Congratulations on your milestone birthday! Age 70 is Social Security’s maximum retirement age. Once you reach age 70, there’s no further advantage to delaying your Social Security retirement benefit claim. Furthermore, age 70½ is the age at which most people must begin taking Required Minimum Distributions (RMDs) from Traditional IRA and other qualified retirement plans. SageVest Wealth Management considers maximum Social Security benefits and RMDs at age 70.
Maximum Social Security At Age 70
You can begin claiming Social Security retirement benefits as early as age 62. You can also elect to delay benefits beyond your full retirement age in order to increase future monthly payments. Beyond age 70, there’s no additional benefit accrual. Therefore, while you aren’t compelled to claim Social Security at age 70, not doing so will actually lose you money.
Contact your local Security office in advance of your 70th birthday. Planning ahead is especially important if you have a government pension and may be subject to a pension offset or windfall elimination provision.
If your 70th birthday already passed and you’re not yet collecting benefits, make a claim as soon as possible. Every month that passes is a month you’re missing out on receiving benefits due to you. The Social Security Administration will pay up to six months of benefits retroactively.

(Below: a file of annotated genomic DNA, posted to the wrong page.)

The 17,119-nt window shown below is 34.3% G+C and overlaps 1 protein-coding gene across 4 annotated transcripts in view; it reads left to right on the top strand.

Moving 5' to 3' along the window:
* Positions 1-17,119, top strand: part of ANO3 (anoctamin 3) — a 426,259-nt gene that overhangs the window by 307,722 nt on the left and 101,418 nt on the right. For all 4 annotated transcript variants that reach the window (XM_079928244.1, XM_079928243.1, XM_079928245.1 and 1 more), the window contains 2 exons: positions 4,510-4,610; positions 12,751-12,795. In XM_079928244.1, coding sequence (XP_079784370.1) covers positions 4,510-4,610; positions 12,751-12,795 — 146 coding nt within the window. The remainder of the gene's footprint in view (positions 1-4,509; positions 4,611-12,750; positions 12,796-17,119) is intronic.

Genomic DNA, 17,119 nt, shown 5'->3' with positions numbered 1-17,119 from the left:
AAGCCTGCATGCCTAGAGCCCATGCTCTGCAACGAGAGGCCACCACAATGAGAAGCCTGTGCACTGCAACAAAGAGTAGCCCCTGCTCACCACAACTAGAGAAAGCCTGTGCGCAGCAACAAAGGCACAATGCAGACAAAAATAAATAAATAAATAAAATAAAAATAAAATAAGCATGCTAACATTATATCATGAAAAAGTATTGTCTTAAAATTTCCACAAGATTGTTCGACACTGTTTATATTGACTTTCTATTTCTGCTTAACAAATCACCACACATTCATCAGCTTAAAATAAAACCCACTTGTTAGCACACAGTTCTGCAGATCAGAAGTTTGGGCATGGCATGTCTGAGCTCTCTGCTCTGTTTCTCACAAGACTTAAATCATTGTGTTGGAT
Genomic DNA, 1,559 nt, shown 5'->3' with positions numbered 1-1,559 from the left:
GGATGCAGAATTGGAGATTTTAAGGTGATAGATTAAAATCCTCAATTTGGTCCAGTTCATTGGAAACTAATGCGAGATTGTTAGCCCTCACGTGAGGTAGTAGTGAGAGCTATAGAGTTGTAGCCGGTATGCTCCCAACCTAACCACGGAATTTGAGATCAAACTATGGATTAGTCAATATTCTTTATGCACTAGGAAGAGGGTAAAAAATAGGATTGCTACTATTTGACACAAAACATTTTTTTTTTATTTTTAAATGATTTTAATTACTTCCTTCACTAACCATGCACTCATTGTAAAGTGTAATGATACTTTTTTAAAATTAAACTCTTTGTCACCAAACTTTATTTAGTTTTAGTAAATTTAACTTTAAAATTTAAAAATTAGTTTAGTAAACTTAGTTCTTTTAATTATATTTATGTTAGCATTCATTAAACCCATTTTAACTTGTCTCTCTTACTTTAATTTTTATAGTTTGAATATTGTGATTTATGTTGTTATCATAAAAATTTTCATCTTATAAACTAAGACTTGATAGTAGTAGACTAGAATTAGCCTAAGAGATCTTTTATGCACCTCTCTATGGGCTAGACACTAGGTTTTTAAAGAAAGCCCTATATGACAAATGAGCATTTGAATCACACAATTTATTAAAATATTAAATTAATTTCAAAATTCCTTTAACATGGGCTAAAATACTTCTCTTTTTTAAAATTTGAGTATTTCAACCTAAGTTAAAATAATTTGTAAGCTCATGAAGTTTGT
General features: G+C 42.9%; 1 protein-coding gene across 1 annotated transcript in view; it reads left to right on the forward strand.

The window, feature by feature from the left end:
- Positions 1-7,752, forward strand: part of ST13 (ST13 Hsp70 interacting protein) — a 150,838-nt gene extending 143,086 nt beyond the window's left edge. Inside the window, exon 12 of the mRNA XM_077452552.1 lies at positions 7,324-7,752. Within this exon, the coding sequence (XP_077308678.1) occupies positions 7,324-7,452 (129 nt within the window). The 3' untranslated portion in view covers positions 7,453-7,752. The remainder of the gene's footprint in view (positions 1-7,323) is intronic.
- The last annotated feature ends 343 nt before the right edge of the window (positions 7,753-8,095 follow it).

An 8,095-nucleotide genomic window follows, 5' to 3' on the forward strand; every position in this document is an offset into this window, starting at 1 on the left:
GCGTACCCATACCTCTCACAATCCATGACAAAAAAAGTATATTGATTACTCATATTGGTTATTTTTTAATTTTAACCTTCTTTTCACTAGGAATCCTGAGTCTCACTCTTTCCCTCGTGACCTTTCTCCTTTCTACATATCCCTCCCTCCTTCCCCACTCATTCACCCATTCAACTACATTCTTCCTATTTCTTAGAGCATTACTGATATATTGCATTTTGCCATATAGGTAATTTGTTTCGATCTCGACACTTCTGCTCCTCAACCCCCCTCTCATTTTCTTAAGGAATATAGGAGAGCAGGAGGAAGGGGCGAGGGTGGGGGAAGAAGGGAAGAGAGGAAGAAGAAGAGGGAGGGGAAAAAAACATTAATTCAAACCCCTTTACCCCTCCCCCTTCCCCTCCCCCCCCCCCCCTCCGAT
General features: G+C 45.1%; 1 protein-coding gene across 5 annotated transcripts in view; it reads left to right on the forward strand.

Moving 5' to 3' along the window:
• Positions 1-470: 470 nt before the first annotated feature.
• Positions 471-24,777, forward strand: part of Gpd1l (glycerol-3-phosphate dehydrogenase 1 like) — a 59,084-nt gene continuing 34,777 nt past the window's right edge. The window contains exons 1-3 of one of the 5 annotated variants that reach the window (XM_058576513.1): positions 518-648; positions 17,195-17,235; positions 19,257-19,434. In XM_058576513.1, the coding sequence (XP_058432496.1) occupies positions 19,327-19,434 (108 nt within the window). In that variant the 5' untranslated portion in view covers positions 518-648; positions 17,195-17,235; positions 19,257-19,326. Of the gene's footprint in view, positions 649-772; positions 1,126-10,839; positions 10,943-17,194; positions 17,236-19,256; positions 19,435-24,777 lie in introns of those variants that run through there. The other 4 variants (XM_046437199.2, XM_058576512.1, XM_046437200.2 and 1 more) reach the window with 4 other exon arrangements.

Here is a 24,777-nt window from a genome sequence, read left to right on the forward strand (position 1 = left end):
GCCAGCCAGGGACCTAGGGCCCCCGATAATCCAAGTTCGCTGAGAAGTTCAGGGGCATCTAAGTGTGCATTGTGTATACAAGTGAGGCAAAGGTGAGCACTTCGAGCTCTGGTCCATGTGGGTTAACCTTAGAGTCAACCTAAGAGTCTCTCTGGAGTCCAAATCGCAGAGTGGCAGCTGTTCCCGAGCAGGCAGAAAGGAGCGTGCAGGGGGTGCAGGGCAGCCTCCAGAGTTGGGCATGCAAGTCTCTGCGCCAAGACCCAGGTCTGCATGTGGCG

Required Minimum Distributions (RMDs)
Once you reach age 70½ (or, in some cases, after retirement), the IRS requires you to withdraw an annual amount from your traditional IRAs and employer-sponsored plans. This amount is called a Required Minimum Distribution (RMD). RMDs spread your retirement savings across your lifespan, preventing accumulation of tax-deferred retirement funds as legacy assets.
Accounts And Plans Requiring RMDs
- Traditional IRAs.
- Simplified Employee Pension (SEP) IRAs.
- SIMPLE IRAs.
- Qualified pension plans.
- Qualified stock bonus plans.
- Qualified profit-sharing plans (including 401(k) plans).
- Section 457(b) and Section 403(b) plans.
You don’t need to take RMDs from a Roth IRA, but your future beneficiaries will typically need to do so.